Thursday, 10 September 2015

'People, Places and Things' National Theatre, Dorfman ****

Addiction can be colossally hard to admit to anyone, but when the person has predicaments with owning it up to themselves, then this can cause problems for their own wellbeing. The National Theatre’s production of Duncan Macmillan’s newest play, ‘People, Places and Things’ suggests the fears of admitting an addiction and how to overcome these worries in a consideration fashion, also the characterisations were well developed.

‘People, Places and Things’ is set mainly in a rehabilitation centre where we are familiarised with theatre actress, Emma who is at present performing in a production of, ‘The Seagull’ where Emma is struggling to come to terms with separating personal and professional life. To solve her issues she resorts to taking and consuming a whole heap of substances that are not good for her. However, she realises that if she repeats this lifestyle choice she will end up dead and she then decides to admit herself to a rehab centre where she is immediately confronted with Paul (Kevin McMongale) who yells incessantly about the state of the country, in addition he repeatedly relapses as the process is not working for him. Emma, who also uses many stage names, struggles to have common ground with the Doctor and her assistant, Foster (Alistair Cope) as they are both endeavouring to help Emma confess about her addiction.  To progress on her road to recovery, Emma must talk about her addiction to a group of fellow addicts; these include Mark, Meridith (Sally George), T (Jacob James Beswick), Jodi (Jacqui Dubois), Shaun (Nari Blair-Mangat) and Laura (Laura Woodward), furthermore they have to do some role play to identify how their addictions could have stemmed from.  Paradoxically, Emma does not participate in any of the group’s activities whatsoever, which means she is hardly aiding in her own recovery, as well as, the group state that everyone in the group needs to participate in order for the entire group to recuperate their own unique problems. Over the course of the performance, we learn that Emma’s brother died at a young age which lead to her becoming reliant on drugs. She checks out of the centre but she checks herself back in again where Mark now works as Foster has committed suicide.  On the other hand, this time she is ready to fully contribute to the group’s activities and the changes are remarkable and she fully recovers from her drug addiction and graduates from rehab. At the finale, she is back home living with her parents and when she tries to apologise they are far from ready to apologise from what she has put them through.  Macmillan’s narrative is stimulating as we are observing the teething troubles of people fighting their compulsions in a very thoughtful manner and the attention to detail with the relationship between Emma and the Doctor was intriguing to witness.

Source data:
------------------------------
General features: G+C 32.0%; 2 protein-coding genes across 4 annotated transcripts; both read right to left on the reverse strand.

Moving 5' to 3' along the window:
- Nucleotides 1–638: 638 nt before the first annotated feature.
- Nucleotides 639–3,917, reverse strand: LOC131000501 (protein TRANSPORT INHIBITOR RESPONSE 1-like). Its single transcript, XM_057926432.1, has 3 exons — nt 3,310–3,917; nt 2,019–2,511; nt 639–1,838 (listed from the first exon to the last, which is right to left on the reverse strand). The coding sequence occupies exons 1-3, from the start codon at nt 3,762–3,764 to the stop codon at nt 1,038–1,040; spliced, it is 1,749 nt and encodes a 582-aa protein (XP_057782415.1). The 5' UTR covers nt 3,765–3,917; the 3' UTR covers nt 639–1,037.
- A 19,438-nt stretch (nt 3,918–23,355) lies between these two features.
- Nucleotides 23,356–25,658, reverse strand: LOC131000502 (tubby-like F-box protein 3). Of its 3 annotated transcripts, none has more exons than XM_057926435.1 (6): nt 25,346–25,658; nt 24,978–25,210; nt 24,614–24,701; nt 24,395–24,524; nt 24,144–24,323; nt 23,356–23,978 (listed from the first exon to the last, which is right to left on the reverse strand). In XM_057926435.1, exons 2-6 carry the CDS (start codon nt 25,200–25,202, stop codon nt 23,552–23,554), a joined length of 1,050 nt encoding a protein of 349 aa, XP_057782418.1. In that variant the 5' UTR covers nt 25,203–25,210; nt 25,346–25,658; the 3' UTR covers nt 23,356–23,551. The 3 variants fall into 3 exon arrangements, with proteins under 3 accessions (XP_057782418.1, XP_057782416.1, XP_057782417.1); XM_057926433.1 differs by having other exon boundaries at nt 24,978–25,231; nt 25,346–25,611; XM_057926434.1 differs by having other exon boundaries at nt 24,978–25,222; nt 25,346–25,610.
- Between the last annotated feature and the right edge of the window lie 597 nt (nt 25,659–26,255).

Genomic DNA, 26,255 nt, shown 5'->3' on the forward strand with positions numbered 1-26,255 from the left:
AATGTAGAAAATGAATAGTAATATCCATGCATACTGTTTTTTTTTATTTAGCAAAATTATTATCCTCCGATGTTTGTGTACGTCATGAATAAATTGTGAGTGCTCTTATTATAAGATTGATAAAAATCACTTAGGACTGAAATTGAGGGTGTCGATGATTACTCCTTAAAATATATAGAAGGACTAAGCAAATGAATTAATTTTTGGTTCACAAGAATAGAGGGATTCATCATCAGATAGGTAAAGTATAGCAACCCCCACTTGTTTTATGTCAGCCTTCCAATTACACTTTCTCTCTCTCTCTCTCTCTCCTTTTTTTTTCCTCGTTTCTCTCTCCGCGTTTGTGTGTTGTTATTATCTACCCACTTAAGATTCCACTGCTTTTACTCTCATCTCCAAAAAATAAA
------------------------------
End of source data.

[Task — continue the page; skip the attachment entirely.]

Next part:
One found the performances by the company of, ‘People, Places and Things’ to be superbly portrayed. Denise Gough is excellent as addict thespian, Emma; especially as she is going on a real journey of improvement for her health and sanity, moreover, her naivety and diva attitude shows how much she needs to learn about herself and it seems that her method acting technique has impacted on her life in leaps and bounds.  Barbra Marten is fantastic as Doctor, Therapist and Mum; particularly as Doctor where she guides Emma on her responsibilities as a person and she shows that her work is tremendously challenging at times i.e. Paul’s outbursts and that you have to have a rock hard persona.  Nathaniel Martello-White is great as fellow recovering addict, Mark; expressly when he confronts Emma that her behaviour in the group’s discussions is childish and unhelpful for the success of other people’s reclamations, yet he does this in a less aggressive tone as he understands the difficulties of explaining addiction to strangers. 

Jeremey Herrin’s direction is transcendent here as he has capture the tense topic with grand vigour and tenacity as we can observe the tasks that are undertaken in rehabilitation centres, additionally, why Emma has difficulties in speaking confidently about her illness. As such; this evidences comprehensive characterisations. Bunny Christie’s design is remarkable as I was instantaneously absorbed into the rehab atmosphere and it works wonders in the Dorfman space and the shattered tiled video projections by Andrzej Goulding was exceedingly creative and integral to Emma’s whirlwind addiction. Overall, the experience of, ‘People, Places and Things’ was a vastly interesting and educational one indeed.   

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